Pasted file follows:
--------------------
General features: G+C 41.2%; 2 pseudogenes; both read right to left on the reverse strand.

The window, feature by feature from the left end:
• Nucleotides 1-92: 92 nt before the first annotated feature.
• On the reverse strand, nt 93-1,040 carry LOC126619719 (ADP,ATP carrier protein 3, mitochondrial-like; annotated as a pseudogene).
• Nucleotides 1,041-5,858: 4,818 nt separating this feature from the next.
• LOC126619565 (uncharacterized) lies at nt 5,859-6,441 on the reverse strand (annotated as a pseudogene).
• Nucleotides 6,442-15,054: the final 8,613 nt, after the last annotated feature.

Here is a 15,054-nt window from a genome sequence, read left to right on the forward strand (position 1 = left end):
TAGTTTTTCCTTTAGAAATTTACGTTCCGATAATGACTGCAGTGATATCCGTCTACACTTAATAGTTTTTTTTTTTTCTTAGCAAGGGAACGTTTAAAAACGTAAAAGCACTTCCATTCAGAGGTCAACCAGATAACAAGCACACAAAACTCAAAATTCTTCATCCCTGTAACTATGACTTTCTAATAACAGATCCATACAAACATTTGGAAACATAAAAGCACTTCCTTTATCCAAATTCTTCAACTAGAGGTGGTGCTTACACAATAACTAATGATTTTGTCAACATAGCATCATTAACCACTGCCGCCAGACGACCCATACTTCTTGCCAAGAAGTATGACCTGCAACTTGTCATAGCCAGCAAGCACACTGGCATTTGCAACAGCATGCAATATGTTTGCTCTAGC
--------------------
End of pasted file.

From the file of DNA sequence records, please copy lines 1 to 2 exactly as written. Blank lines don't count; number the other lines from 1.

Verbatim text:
General features: G+C 41.2%; 2 pseudogenes; both read right to left on the reverse strand.

The window, feature by feature from the left end: